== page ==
Familiar though we are, through the Crossman, Benn and Castle diaries, of much of the infighting which racked the Labour governments of the Sixties and Seventies, the sheer poison infecting the relationship between Brown and Harold Wilson still takes some comprehending. The wonder is that they survived as cabinet colleagues as long as they did.

Peter Paterson's book will doubtless be criticised by hagiographers and historians for failing adequately to explore the political tensions within the party that the Brown / Wilson tension exemplified. This may indeed be a failing, but of all the recent political biographics, this assuredly is the most entertaining read.

(Photograph omitted)

Arts and Entertainment
Billie Piper as Brona in Penny Dreadful
tvReview: It’s business as usual in Victorian London. Let’s hope that changes as we get further into the new series spoiler alert
Arts and Entertainment
No Offence
tvReview: No Offence has characters who are larger than life and yet somehow completely true to life at the same time spoiler alert
Arts and Entertainment
The Queen (Kristin Scott Thomas) in The Audience
theatreReview: Stephen Daldry's direction is crisp in perfectly-timed revival
Arts and Entertainment

Will Poulter will play the shape-shifting monsterfilm
Arts and Entertainment

books
Have you tried new the Independent Digital Edition apps?
Arts and Entertainment

ebooksNow available in paperback
Arts and Entertainment

ebooks
  • Get to the point
Latest stories from i100
Have you tried new the Independent Digital Edition apps?

ES Rentals

    Independent Dating
    and  

    By clicking 'Search' you
    are agreeing to our
    Terms of Use.

    General Election 2015: Ed Miliband's unlikely journey from hapless geek to heart-throb

    Miliband's unlikely journey from hapless geek to heart-throb

    He was meant to be Labour's biggest handicap - but has become almost an asset
    General Election 2015: A guide to the smaller parties, from the the National Health Action Party to the Church of the Militant Elvis Party

    On the margins

    From Militant Elvis to Women's Equality: a guide to the underdogs standing in the election
    Amr Darrag: Ex-Muslim Brotherhood minister in exile still believes Egypt's military regime can be replaced with 'moderate' Islamic rule

    'This is the battle of young Egypt for the future of our country'

    Ex-Muslim Brotherhood minister Amr Darrag still believes the opposition can rid Egypt of its military regime and replace it with 'moderate' Islamic rule, he tells Robert Fisk
    Why patients must rely less on doctors: Improving our own health is the 'blockbuster drug of the century'

    Why patients must rely less on doctors

    Improving our own health is the 'blockbuster drug of the century'
    Sarah Lucas is the perfect artist to represent Britain at the Venice Biennale

    Flesh in Venice

    Sarah Lucas has filled the British pavilion at the Venice Biennale with slinky cats and casts of her female friends' private parts. It makes you proud to be a woman, says Karen Wright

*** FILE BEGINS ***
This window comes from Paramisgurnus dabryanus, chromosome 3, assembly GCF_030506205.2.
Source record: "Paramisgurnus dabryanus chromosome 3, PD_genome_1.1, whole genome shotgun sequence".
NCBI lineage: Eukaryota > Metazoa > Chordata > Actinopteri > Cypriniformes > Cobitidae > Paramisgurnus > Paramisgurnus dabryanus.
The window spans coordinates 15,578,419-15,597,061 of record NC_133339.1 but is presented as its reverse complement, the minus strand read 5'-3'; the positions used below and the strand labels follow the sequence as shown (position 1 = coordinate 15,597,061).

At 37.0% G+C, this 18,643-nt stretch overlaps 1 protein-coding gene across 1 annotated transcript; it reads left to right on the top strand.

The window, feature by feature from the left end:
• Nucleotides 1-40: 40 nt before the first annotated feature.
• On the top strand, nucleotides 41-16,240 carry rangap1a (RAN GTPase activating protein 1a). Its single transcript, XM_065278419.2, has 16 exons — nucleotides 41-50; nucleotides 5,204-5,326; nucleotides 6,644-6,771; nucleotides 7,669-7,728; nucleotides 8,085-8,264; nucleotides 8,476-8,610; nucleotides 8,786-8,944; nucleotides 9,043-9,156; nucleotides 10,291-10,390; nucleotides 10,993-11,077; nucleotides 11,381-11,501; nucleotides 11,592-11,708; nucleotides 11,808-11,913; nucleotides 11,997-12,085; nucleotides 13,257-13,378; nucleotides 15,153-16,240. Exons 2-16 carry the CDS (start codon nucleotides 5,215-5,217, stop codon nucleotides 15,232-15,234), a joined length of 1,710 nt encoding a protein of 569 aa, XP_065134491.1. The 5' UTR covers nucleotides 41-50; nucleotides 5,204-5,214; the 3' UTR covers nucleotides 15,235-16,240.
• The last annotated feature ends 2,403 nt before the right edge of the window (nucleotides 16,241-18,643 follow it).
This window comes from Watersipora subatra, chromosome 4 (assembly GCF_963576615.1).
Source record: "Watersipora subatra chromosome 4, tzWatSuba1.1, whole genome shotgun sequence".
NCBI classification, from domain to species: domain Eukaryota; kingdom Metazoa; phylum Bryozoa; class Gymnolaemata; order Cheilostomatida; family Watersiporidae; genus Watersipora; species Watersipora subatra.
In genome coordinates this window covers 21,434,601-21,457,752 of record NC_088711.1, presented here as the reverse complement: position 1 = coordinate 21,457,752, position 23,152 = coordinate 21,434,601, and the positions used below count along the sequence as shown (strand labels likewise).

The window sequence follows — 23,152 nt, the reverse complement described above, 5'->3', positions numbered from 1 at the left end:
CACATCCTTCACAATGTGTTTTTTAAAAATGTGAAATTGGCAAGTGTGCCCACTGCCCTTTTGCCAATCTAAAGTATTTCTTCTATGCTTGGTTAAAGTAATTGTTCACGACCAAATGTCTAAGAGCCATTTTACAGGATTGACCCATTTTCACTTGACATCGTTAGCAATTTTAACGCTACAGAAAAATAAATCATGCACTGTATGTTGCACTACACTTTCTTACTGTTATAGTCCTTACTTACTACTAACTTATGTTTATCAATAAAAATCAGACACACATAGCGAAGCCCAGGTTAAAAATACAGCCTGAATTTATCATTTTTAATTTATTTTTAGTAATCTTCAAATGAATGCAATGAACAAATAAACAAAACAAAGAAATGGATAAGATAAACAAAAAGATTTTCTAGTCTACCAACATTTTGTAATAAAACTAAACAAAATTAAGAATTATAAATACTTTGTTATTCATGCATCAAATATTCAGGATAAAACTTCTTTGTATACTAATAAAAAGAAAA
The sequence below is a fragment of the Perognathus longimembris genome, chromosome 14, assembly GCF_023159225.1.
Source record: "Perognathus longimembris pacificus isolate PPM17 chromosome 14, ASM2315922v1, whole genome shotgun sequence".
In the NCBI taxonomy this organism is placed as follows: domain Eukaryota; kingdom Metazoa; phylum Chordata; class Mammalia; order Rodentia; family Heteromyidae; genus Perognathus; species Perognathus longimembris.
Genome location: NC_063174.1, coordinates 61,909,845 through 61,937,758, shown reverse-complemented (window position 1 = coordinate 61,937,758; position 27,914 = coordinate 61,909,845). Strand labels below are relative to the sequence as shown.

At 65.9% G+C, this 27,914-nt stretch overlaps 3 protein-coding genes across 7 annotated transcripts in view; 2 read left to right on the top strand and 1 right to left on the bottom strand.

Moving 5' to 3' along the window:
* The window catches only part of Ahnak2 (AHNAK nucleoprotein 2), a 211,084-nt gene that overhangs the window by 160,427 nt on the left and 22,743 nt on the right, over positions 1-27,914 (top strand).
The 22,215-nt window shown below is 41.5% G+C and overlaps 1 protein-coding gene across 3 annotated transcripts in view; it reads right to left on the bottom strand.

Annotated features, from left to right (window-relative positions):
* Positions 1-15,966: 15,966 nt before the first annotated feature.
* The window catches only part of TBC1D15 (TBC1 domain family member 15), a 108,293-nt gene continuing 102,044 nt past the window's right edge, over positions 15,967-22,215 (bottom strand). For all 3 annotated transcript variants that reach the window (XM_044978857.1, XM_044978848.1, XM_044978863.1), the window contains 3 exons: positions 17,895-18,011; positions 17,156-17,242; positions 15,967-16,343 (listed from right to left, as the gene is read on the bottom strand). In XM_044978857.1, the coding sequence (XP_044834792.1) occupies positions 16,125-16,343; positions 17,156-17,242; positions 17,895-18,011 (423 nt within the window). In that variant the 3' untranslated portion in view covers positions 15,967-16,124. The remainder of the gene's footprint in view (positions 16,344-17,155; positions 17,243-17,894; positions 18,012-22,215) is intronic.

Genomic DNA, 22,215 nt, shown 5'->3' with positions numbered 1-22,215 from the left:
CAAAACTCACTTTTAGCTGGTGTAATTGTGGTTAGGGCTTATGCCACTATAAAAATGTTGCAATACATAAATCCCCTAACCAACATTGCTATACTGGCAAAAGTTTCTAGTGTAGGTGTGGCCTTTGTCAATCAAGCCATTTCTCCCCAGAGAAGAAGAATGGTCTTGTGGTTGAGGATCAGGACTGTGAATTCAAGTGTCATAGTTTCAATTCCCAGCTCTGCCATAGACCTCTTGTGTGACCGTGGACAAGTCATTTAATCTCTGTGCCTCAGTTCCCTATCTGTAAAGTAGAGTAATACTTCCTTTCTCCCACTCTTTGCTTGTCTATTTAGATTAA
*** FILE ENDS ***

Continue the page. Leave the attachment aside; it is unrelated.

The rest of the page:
11 best anti-ageing day creams

    11 best anti-ageing day creams

    Slow down the ageing process with one of these high-performance, hardworking anti-agers
    Juventus 2 Real Madrid 1: Five things we learnt, including Iker Casillas is past it and Carlos Tevez remains effective

    Juventus vs Real Madrid

    Five things we learnt from the Italian's Champions League first leg win over the Spanish giants
    Ashes 2015: Test series looks a lost cause for England... whoever takes over as ECB director of cricket

    Ashes series looks a lost cause for England...

    Whoever takes over as ECB director of cricket, says Stephen Brenkley
    Fishing for votes with Nigel Farage: The Ukip leader shows how he can work an audience as he casts his line to the disaffected of Grimsby

    Fishing is on Nigel Farage's mind

    Ukip leader casts a line to the disaffected
    Who is bombing whom in the Middle East? It's amazing they don't all hit each other

    Who is bombing whom in the Middle East?

    Robert Fisk untangles the countries and factions
    China's influence on fashion: At the top of the game both creatively and commercially

    China's influence on fashion

    At the top of the game both creatively and commercially
    Lord O’Donnell: Former cabinet secretary on the election and life away from the levers of power

    The man known as GOD has a reputation for getting the job done

    Lord O'Donnell's three principles of rule
    Rainbow shades: It's all bright on the night

    Rainbow shades

    It's all bright on the night
    'It was first time I had ever tasted chocolate. I kept a piece, and when Amsterdam was liberated, I gave it to the first Allied soldier I saw'

    Bread from heaven

    Dutch survivors thank RAF for World War II drop that saved millions
    Britain will be 'run for the wealthy and powerful' if Tories retain power - Labour

    How 'the Axe' helped Labour

    UK will be 'run for the wealthy and powerful' if Tories retain power